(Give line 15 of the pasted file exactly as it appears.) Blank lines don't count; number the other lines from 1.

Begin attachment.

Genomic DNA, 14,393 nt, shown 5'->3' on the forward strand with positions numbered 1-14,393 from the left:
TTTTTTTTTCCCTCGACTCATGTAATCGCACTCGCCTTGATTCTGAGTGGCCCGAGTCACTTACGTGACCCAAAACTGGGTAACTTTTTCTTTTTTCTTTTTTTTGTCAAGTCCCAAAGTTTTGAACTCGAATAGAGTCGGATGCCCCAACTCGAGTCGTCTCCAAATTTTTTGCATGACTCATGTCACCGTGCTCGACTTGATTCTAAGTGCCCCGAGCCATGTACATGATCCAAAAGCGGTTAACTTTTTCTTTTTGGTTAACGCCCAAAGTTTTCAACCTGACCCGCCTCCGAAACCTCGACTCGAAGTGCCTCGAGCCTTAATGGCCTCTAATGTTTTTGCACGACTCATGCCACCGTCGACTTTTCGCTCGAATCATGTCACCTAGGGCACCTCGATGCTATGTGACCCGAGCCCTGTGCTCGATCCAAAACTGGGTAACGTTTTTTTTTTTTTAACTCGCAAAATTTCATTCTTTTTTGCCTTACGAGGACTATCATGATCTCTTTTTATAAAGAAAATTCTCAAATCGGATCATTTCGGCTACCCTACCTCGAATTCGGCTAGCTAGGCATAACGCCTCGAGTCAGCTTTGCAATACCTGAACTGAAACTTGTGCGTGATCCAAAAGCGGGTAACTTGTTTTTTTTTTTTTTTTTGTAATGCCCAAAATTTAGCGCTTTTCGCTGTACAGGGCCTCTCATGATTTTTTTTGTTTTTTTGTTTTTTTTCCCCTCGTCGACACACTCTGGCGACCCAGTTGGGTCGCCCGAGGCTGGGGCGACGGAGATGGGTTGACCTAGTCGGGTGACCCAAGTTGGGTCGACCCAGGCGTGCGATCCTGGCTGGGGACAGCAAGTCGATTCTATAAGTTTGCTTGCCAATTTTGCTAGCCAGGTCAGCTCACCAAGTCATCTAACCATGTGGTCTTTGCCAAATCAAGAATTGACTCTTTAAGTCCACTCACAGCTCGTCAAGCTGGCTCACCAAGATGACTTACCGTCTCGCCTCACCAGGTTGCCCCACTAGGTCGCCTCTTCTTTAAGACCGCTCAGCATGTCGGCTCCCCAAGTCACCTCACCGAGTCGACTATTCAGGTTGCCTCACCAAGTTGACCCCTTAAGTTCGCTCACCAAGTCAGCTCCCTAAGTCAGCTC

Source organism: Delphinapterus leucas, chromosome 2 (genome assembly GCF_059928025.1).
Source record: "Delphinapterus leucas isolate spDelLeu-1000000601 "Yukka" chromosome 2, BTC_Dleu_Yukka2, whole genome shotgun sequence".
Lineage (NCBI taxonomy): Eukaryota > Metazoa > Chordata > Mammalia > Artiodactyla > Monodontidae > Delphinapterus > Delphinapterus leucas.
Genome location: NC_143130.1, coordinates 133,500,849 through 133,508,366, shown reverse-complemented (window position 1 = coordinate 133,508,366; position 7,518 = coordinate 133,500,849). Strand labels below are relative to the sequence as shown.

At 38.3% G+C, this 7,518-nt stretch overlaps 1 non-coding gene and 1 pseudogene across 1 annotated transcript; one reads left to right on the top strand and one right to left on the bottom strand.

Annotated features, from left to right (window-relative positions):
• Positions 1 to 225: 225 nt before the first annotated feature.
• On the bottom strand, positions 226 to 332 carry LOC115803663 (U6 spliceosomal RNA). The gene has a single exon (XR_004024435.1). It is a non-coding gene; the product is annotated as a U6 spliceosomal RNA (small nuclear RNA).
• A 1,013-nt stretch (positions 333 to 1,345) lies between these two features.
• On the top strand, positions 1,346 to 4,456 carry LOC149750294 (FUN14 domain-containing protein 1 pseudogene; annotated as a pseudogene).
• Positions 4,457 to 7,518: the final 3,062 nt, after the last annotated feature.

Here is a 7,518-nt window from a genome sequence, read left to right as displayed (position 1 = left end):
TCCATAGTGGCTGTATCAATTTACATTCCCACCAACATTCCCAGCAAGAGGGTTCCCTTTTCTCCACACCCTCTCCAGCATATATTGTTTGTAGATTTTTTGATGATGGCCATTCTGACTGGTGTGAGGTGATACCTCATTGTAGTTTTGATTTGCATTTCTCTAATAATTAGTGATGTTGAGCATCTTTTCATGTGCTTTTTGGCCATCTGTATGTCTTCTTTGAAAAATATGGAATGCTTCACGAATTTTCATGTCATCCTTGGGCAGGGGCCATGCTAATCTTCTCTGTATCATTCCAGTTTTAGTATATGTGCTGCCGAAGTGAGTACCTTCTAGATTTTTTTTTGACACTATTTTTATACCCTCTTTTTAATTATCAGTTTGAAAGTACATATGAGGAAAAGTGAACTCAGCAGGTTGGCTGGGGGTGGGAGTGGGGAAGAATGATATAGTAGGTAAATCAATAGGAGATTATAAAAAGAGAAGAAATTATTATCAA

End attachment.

TCCATAGTGGCTGTATCAATTTACATTCCCACCAACATTCCCAGCAAGAGGGTTCCCTTTTCTCCACACCCTCTCCAGCATATATTGTTTGTAGATTTTTTGATGATGGCCATTCTGACTGGTGTGAGGTGATACCTCATTGTAGTTTTGATTTGCATTTCTCTAATAATTAGTGATGTTGAGCATCTTTTCATGTGCTTTTTGGCCATCTGTATGTCTTCTTTGAAAAATATGGAATGCTTCACGAATTTTCATGTCATCCTTGGGCAGGGGCCATGCTAATCTTCTCTGTATCATTCCAGTTTTAGTATATGTGCTGCCGAAGTGAGTACCTTCTAGATTTTTTTTTGACACTATTTTTATACCCTCTTTTTAATTATCAGTTTGAAAGTACATATGAGGAAAAGTGAACTCAGCAGGTTGGCTGGGGGTGGGAGTGGGGAAGAATGATATAGTAGGTAAATCAATAGGAGATTATAAAAAGAGAAGAAATTATTATCAA